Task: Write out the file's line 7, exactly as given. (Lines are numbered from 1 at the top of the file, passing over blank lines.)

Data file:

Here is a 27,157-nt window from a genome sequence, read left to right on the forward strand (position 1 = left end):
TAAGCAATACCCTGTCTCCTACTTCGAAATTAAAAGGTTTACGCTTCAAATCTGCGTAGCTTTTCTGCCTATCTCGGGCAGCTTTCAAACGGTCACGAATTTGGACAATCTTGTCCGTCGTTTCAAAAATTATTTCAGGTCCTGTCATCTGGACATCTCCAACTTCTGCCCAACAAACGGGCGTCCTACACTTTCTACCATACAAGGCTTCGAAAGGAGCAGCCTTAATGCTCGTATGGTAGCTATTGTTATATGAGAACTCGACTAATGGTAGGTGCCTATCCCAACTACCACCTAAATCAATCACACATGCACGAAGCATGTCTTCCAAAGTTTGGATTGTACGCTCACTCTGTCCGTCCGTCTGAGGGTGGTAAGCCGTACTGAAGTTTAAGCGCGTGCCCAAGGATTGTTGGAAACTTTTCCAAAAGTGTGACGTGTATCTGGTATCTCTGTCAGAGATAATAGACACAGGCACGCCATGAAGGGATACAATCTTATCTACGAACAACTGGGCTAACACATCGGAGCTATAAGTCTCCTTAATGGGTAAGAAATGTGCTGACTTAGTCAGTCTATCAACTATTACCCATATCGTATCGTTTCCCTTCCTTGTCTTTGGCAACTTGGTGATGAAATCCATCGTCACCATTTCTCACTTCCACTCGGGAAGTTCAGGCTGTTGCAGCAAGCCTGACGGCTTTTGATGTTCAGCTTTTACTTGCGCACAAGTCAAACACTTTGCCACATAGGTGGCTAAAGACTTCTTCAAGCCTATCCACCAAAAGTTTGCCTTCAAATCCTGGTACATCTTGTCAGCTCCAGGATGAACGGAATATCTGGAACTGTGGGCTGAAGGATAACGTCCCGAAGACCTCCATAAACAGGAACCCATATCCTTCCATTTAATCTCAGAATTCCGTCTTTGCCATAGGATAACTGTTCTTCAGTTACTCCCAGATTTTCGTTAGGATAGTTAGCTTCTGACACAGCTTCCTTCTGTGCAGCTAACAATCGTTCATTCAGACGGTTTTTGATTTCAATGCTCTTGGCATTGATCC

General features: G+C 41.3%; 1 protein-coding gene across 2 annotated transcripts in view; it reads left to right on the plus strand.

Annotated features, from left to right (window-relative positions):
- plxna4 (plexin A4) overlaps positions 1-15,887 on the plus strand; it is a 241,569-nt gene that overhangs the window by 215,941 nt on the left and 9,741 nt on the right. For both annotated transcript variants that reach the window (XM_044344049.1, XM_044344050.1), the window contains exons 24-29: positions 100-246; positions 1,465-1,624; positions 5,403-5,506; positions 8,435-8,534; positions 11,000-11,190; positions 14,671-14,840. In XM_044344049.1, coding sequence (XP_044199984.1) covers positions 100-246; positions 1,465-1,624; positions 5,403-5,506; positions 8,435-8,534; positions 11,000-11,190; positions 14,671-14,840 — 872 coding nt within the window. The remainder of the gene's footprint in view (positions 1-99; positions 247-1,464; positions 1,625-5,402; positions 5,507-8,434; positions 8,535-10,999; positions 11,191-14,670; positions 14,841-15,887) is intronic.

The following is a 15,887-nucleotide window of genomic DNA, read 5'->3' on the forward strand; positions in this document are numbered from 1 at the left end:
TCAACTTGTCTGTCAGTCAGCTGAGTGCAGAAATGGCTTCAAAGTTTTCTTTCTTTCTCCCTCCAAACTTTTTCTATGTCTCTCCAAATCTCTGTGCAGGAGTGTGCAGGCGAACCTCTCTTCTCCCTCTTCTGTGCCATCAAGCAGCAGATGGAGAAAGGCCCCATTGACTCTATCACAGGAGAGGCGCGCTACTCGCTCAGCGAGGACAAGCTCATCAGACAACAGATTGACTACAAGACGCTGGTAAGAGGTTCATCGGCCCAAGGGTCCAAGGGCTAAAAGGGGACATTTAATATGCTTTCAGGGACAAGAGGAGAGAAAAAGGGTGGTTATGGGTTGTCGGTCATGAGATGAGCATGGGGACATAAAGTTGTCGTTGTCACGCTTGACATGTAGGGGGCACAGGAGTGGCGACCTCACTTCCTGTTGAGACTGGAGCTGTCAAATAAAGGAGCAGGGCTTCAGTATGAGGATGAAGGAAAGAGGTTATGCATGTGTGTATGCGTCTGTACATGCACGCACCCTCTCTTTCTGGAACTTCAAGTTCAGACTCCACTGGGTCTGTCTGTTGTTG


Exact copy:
TCAACTTGTCTGTCAGTCAGCTGAGTGCAGAAATGGCTTCAAAGTTTTCTTTCTTTCTCCCTCCAAACTTTTTCTATGTCTCTCCAAATCTCTGTGCAGGAGTGTGCAGGCGAACCTCTCTTCTCCCTCTTCTGTGCCATCAAGCAGCAGATGGAGAAAGGCCCCATTGACTCTATCACAGGAGAGGCGCGCTACTCGCTCAGCGAGGACAAGCTCATCAGACAACAGATTGACTACAAGACGCTGGTAAGAGGTTCATCGGCCCAAGGGTCCAAGGGCTAAAAGGGGACATTTAATATGCTTTCAGGGACAAGAGGAGAGAAAAAGGGTGGTTATGGGTTGTCGGTCATGAGATGAGCATGGGGACATAAAGTTGTCGTTGTCACGCTTGACATGTAGGGGGCACAGGAGTGGCGACCTCACTTCCTGTTGAGACTGGAGCTGTCAAATAAAGGAGCAGGGCTTCAGTATGAGGATGAAGGAAAGAGGTTATGCATGTGTGTATGCGTCTGTACATGCACGCACCCTCTCTTTCTGGAACTTCAAGTTCAGACTCCACTGGGTCTGTCTGTTGTTG